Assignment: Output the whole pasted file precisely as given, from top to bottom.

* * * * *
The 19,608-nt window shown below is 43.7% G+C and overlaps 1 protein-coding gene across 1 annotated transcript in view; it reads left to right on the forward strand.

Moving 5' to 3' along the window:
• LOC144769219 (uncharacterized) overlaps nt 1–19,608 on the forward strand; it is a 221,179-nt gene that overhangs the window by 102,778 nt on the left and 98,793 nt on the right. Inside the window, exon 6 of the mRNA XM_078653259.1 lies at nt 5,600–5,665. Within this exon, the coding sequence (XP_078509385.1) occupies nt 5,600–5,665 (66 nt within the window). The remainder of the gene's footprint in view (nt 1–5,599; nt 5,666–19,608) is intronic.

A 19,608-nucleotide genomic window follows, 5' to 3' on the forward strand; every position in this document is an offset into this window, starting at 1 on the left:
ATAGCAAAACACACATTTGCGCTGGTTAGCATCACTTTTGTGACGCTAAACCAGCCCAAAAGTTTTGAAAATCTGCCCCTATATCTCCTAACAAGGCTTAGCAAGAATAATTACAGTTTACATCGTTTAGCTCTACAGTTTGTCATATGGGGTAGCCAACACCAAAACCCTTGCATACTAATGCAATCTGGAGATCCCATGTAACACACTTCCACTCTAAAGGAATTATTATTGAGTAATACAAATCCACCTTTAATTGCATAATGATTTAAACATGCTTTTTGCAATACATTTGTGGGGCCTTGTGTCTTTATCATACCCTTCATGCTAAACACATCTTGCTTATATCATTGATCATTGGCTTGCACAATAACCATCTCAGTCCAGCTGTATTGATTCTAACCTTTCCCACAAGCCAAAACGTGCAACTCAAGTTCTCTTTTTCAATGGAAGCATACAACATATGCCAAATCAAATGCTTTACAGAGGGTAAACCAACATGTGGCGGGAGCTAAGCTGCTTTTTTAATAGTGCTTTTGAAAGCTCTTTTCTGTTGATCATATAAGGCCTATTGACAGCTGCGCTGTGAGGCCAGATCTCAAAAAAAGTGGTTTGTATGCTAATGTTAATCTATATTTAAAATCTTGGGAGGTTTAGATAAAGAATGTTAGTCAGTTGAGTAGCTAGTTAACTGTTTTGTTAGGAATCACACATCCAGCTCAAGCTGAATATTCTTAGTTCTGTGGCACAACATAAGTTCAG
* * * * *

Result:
The 19,608-nt window shown below is 43.7% G+C and overlaps 1 protein-coding gene across 1 annotated transcript in view; it reads left to right on the forward strand.

Moving 5' to 3' along the window:
• LOC144769219 (uncharacterized) overlaps nt 1–19,608 on the forward strand; it is a 221,179-nt gene that overhangs the window by 102,778 nt on the left and 98,793 nt on the right. Inside the window, exon 6 of the mRNA XM_078653259.1 lies at nt 5,600–5,665. Within this exon, the coding sequence (XP_078509385.1) occupies nt 5,600–5,665 (66 nt within the window). The remainder of the gene's footprint in view (nt 1–5,599; nt 5,666–19,608) is intronic.

A 19,608-nucleotide genomic window follows, 5' to 3' on the forward strand; every position in this document is an offset into this window, starting at 1 on the left:
ATAGCAAAACACACATTTGCGCTGGTTAGCATCACTTTTGTGACGCTAAACCAGCCCAAAAGTTTTGAAAATCTGCCCCTATATCTCCTAACAAGGCTTAGCAAGAATAATTACAGTTTACATCGTTTAGCTCTACAGTTTGTCATATGGGGTAGCCAACACCAAAACCCTTGCATACTAATGCAATCTGGAGATCCCATGTAACACACTTCCACTCTAAAGGAATTATTATTGAGTAATACAAATCCACCTTTAATTGCATAATGATTTAAACATGCTTTTTGCAATACATTTGTGGGGCCTTGTGTCTTTATCATACCCTTCATGCTAAACACATCTTGCTTATATCATTGATCATTGGCTTGCACAATAACCATCTCAGTCCAGCTGTATTGATTCTAACCTTTCCCACAAGCCAAAACGTGCAACTCAAGTTCTCTTTTTCAATGGAAGCATACAACATATGCCAAATCAAATGCTTTACAGAGGGTAAACCAACATGTGGCGGGAGCTAAGCTGCTTTTTTAATAGTGCTTTTGAAAGCTCTTTTCTGTTGATCATATAAGGCCTATTGACAGCTGCGCTGTGAGGCCAGATCTCAAAAAAAGTGGTTTGTATGCTAATGTTAATCTATATTTAAAATCTTGGGAGGTTTAGATAAAGAATGTTAGTCAGTTGAGTAGCTAGTTAACTGTTTTGTTAGGAATCACACATCCAGCTCAAGCTGAATATTCTTAGTTCTGTGGCACAACATAAGTTCAG